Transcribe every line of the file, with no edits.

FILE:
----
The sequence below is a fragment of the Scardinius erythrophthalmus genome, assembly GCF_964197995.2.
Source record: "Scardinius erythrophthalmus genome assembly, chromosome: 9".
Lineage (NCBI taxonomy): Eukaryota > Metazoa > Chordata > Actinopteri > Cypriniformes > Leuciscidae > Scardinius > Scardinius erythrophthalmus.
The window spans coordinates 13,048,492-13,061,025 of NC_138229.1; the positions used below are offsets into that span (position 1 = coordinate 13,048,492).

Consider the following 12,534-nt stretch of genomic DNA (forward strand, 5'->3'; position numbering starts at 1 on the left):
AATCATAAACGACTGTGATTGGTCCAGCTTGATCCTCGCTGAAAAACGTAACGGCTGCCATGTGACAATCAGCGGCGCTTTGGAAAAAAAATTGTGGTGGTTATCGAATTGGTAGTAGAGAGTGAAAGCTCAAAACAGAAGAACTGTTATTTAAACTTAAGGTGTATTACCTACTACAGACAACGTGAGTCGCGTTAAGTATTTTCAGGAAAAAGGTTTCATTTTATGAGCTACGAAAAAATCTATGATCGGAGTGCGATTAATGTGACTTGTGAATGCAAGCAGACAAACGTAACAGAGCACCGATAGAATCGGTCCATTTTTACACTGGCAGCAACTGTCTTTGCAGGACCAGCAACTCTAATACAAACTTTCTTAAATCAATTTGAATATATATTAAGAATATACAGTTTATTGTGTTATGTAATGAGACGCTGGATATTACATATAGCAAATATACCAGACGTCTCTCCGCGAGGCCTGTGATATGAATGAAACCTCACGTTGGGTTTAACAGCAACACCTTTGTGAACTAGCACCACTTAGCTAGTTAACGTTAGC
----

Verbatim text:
The sequence below is a fragment of the Scardinius erythrophthalmus genome, assembly GCF_964197995.2.
Source record: "Scardinius erythrophthalmus genome assembly, chromosome: 9".
Lineage (NCBI taxonomy): Eukaryota > Metazoa > Chordata > Actinopteri > Cypriniformes > Leuciscidae > Scardinius > Scardinius erythrophthalmus.
The window spans coordinates 13,048,492-13,061,025 of NC_138229.1; the positions used below are offsets into that span (position 1 = coordinate 13,048,492).

Consider the following 12,534-nt stretch of genomic DNA (forward strand, 5'->3'; position numbering starts at 1 on the left):
AATCATAAACGACTGTGATTGGTCCAGCTTGATCCTCGCTGAAAAACGTAACGGCTGCCATGTGACAATCAGCGGCGCTTTGGAAAAAAAATTGTGGTGGTTATCGAATTGGTAGTAGAGAGTGAAAGCTCAAAACAGAAGAACTGTTATTTAAACTTAAGGTGTATTACCTACTACAGACAACGTGAGTCGCGTTAAGTATTTTCAGGAAAAAGGTTTCATTTTATGAGCTACGAAAAAATCTATGATCGGAGTGCGATTAATGTGACTTGTGAATGCAAGCAGACAAACGTAACAGAGCACCGATAGAATCGGTCCATTTTTACACTGGCAGCAACTGTCTTTGCAGGACCAGCAACTCTAATACAAACTTTCTTAAATCAATTTGAATATATATTAAGAATATACAGTTTATTGTGTTATGTAATGAGACGCTGGATATTACATATAGCAAATATACCAGACGTCTCTCCGCGAGGCCTGTGATATGAATGAAACCTCACGTTGGGTTTAACAGCAACACCTTTGTGAACTAGCACCACTTAGCTAGTTAACGTTAGC